Restoring the Industrial Waste Site in Massachusetts Bay
In the 1940s, a 2-mile diameter circular ocean site in Massachusetts Bay was defined for waste disposal. Its location was approximately 23 miles from Boston Harbor on the edge of Stellwagen Bank. Known as the Industrial Waste Site or IWS, this spot received construction debris, derelict vessels, munitions, and industrial and chemical wastes. In addition, thousands of sealed containers of low-level radioactive wastes were brought there with the expectation that they would be buried in the soft sediments of the site’s 300-foot depths. Unfortunately, they remained exposed on the sea floor. When disposal stopped in the 1970s, investigations assessed the risk to the environment and humans and resulted in closure to clam harvesting and other fishing restrictions.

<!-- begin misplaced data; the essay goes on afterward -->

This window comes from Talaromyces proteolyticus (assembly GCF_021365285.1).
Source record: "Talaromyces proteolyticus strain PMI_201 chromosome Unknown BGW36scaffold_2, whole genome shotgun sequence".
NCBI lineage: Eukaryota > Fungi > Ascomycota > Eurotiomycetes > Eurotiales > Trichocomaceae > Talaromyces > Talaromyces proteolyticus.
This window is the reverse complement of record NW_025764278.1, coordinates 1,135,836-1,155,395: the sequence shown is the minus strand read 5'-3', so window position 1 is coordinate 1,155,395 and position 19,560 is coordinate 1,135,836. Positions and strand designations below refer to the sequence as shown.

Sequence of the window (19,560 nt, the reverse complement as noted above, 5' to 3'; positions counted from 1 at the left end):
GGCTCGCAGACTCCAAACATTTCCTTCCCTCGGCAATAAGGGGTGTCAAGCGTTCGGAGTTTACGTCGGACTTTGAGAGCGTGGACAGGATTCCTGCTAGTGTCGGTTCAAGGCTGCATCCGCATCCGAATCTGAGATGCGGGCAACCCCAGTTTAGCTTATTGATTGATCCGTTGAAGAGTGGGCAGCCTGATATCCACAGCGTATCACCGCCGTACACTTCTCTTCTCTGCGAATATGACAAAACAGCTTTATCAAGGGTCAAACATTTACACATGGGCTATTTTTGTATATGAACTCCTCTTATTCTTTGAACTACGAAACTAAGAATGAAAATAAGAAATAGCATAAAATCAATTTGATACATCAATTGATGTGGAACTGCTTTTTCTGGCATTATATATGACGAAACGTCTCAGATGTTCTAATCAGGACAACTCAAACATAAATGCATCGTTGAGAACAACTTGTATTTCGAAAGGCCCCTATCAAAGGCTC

As the project to deepen Boston Harbor was planned in the early 2000s, the opportunity to cover the IWS with millions of cubic yards of dredging material was considered. Concerns regarding the exposed containers led the U.S. Army Corps of Engineers to run a series of tests projects to determine the best approach. The U.S. Environmental Protection Agency became also involved. Environmental expert Steve Wolf explains the history of this immense undertaking, which was completed in late 2020.
Drawing from a background in marine science and environmental engineering, Steve Wolf has spent his career addressing environmental issues along New England's coastal areas. He spent over two decades as an environmental consultant working with both governmental and private sector clients, followed by 10 years at the U.S. Army Corps of Engineers New England District where he focused on environmental management of dredging projects. He recently joined the U.S. Environmental Protection Agency Region 1 in Boston where his focus is managing ocean dredged material disposal sites along the New England coastline.
This event is presented online by Salem Athenaeum.